By mid- to late 1987 ASIO’s Victorian regional office had established a team focused on the identification and coverage of Middle Eastern targets operating in that state. Al Fatah was the first target to be considered. Overt sources, including newspapers published by various Middle Eastern groups, were used by ASIO to monitor target groups, but Al Fatah did not publish a newspaper, so other approaches were required. These included a range of operational methods as well as liaison with other agencies. As with most Middle Eastern groups, recruiting and penetrating targets was difficult.64

ASIO observed that Al Fatah was inactive by 1988, but it retained the ‘infrastructure capable of lending support to terrorist organisations’. ASIO noted that local members had been involved in operational intelligence gathering and had expressed a ‘willingness to undertake acts of violence in support of the cause and some have claimed to have participated in Al Fatah training cadres overseas’. Reports verified the occurrence of cell meetings, but due to patchy coverage, ASIO found it difficult to establish exactly what was being discussed.65 On balance, however, ASIO officers reported that by 1989 Al Fatah had not conducted an act of terrorism in recent years, making it difficult to assess local attitudes to Al Fatah acts of violence. Indeed, as the Victorian regional office observed, ‘given the assessment that this group of Al Fatah members is unlikely to conduct or support violence’, there was little compelling reason to justify continued intrusive operations.66 It was becoming apparent that local Al Fatah members were ‘supportive of Yasser Arafat’s search for a diplomatic solution to the Palestinian problem’.67 While ASIO’s level of concern would ebb and flow, concern about Palestinian extremist elements would remain well beyond the end of the Cold War.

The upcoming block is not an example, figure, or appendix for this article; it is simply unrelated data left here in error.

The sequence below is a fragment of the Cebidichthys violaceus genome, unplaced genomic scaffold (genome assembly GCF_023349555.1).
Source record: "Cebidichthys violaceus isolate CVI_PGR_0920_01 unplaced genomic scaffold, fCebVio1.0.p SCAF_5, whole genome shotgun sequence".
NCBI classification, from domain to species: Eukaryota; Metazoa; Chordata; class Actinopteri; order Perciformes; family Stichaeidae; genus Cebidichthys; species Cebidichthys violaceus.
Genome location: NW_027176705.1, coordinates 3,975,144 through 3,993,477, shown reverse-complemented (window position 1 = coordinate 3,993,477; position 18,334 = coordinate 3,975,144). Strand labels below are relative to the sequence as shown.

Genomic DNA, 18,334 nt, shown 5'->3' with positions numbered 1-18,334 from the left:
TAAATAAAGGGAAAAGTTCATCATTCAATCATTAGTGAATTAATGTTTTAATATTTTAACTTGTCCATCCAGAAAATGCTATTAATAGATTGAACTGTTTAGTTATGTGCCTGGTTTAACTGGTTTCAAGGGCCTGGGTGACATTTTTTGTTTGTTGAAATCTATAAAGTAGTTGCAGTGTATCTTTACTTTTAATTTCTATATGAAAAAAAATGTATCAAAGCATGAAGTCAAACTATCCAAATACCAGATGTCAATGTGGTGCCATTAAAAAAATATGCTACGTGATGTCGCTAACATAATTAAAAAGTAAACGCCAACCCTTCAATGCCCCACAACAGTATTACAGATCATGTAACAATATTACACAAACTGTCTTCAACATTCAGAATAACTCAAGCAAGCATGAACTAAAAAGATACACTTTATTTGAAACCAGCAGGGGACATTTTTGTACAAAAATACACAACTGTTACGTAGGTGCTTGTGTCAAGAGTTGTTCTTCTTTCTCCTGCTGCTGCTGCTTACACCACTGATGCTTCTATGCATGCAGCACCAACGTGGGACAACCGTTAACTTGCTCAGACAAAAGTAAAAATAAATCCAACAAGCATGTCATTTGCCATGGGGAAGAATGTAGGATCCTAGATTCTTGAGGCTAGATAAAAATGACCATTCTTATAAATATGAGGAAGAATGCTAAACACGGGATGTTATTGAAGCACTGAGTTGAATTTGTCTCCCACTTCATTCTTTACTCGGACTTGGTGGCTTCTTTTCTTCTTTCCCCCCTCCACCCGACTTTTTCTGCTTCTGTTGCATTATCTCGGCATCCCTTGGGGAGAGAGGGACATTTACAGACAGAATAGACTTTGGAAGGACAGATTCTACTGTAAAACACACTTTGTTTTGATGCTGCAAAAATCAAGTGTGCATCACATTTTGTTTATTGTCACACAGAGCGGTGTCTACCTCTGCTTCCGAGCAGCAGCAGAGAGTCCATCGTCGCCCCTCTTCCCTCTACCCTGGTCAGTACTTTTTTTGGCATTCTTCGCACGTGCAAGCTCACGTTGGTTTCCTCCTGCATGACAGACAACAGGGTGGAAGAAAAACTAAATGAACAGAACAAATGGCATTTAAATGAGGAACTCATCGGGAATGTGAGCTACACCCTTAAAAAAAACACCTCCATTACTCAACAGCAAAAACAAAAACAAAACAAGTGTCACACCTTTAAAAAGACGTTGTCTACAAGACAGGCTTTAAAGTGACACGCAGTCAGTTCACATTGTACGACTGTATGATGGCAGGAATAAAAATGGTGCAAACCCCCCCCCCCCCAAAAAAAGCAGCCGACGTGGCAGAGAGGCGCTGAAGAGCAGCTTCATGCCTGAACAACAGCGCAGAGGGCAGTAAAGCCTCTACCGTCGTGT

While concern abated over Al Fatah, ASIO grew increasingly worried about the emergence of Hezbollah, or ‘Party of God’, a Shiite political, religious and military group understood to be sponsored by Iran. This group rose to prominence after the fall of the Shah of Iran, the pro-American monarch who was toppled in February 1979 by the Shiite revolutionaries led by the Ayatollah Khomeini. It had conducted at least twenty terrorist operations between January 1983 and October 1986, mainly in Lebanon, directed against the United States, France, Israel and ‘moderate’ Arab nations.68 Further terrorist acts were reported overseas in 1987.69 There was a concern that some of those involved might travel to Australia.

Hezbollah was first reported to exist in Sydney in February 1982. Then, following the Hakoah Club explosion in December 1982, conflicting information frustrated ASIO’s assessment of the possible role of Lebanese Shias implicated in the explosion. But responsibility for the incident was reportedly claimed by the Organisation for the Liberation of Lebanon from Foreigners—suggesting, but not confirming, a link with Hezbollah. Hezbollah was considered by ASIO to be an umbrella organisation aiming to create an Islamic republic in Lebanon, remove all Western influence from that country and destroy the state of Israel.70 The ideological link to Australia was not immediately apparent. Rather, it was the lengths Hezbollah followers in Australia were prepared to go to further their cause that generated concern and attracted ASIO’s attention.

One key person associated with this group71 had visited Australia a number of times and claimed to have political, ideological and religious influence.72 He let people know he cared only about the good of Shiites in Australia. There was considerable uncertainty over how much direction he was taking from Iran.73

What was clear, however, was that in the mid-1980s ASIO came across a range of pamphlets associated with him that called for struggle against Israel. Al Amal, the largest Shiite political organisation in Lebanon, had a number of branches in Australia. With the emergence of Iranian Shiite zealots critical of Al Amal’s lack of adherence to ‘Islamic ideals’, a dissident faction emerged. This faction apparently collected and forwarded funds to the ‘Resistance’—that is, Hezbollah in Lebanon.74 ASIO reported in 1987 that a large sum of money was being sent to the Resistance in Lebanon, of which only a small fraction was forwarded to ‘the poor and orphans’.75 ASIO subsequently happened to find out that he was funded directly from Iran and Lebanon.76 But there was little to reveal of security relevance.77 In part, it seemed, this was because Hezbollah members were very security-conscious. ASIO assessed that their activities were ‘deceptive’ and that there were ‘strong indications of clandestinity’.78